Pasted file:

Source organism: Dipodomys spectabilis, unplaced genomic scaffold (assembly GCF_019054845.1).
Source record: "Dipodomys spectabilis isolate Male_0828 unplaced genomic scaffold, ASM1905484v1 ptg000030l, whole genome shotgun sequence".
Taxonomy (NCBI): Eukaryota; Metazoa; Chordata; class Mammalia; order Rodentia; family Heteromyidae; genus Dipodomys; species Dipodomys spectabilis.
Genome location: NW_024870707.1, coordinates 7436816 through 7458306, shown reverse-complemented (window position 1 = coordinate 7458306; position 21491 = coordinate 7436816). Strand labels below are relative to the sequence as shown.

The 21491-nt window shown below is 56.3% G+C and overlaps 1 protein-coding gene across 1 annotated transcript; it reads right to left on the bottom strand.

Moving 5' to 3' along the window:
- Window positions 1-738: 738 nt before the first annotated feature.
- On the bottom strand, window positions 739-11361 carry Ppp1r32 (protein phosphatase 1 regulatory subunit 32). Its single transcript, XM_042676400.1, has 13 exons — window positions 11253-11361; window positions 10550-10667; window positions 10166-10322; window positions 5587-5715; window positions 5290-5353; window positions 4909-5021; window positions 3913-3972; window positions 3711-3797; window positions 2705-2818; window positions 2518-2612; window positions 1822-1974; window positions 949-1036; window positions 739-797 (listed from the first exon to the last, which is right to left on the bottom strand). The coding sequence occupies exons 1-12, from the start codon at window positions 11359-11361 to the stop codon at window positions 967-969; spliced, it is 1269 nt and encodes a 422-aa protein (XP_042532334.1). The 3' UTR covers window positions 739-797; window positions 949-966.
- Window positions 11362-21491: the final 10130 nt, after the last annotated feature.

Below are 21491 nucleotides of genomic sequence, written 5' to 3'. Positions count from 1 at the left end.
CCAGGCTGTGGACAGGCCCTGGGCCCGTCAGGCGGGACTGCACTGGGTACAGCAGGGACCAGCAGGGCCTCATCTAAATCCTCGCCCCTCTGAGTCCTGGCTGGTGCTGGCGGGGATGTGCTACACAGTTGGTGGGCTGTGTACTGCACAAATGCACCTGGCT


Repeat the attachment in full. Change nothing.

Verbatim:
Source organism: Dipodomys spectabilis, unplaced genomic scaffold (assembly GCF_019054845.1).
Source record: "Dipodomys spectabilis isolate Male_0828 unplaced genomic scaffold, ASM1905484v1 ptg000030l, whole genome shotgun sequence".
Taxonomy (NCBI): Eukaryota; Metazoa; Chordata; class Mammalia; order Rodentia; family Heteromyidae; genus Dipodomys; species Dipodomys spectabilis.
Genome location: NW_024870707.1, coordinates 7436816 through 7458306, shown reverse-complemented (window position 1 = coordinate 7458306; position 21491 = coordinate 7436816). Strand labels below are relative to the sequence as shown.

The 21491-nt window shown below is 56.3% G+C and overlaps 1 protein-coding gene across 1 annotated transcript; it reads right to left on the bottom strand.

Moving 5' to 3' along the window:
- Window positions 1-738: 738 nt before the first annotated feature.
- On the bottom strand, window positions 739-11361 carry Ppp1r32 (protein phosphatase 1 regulatory subunit 32). Its single transcript, XM_042676400.1, has 13 exons — window positions 11253-11361; window positions 10550-10667; window positions 10166-10322; window positions 5587-5715; window positions 5290-5353; window positions 4909-5021; window positions 3913-3972; window positions 3711-3797; window positions 2705-2818; window positions 2518-2612; window positions 1822-1974; window positions 949-1036; window positions 739-797 (listed from the first exon to the last, which is right to left on the bottom strand). The coding sequence occupies exons 1-12, from the start codon at window positions 11359-11361 to the stop codon at window positions 967-969; spliced, it is 1269 nt and encodes a 422-aa protein (XP_042532334.1). The 3' UTR covers window positions 739-797; window positions 949-966.
- Window positions 11362-21491: the final 10130 nt, after the last annotated feature.

Below are 21491 nucleotides of genomic sequence, written 5' to 3'. Positions count from 1 at the left end.
CCAGGCTGTGGACAGGCCCTGGGCCCGTCAGGCGGGACTGCACTGGGTACAGCAGGGACCAGCAGGGCCTCATCTAAATCCTCGCCCCTCTGAGTCCTGGCTGGTGCTGGCGGGGATGTGCTACACAGTTGGTGGGCTGTGTACTGCACAAATGCACCTGGCT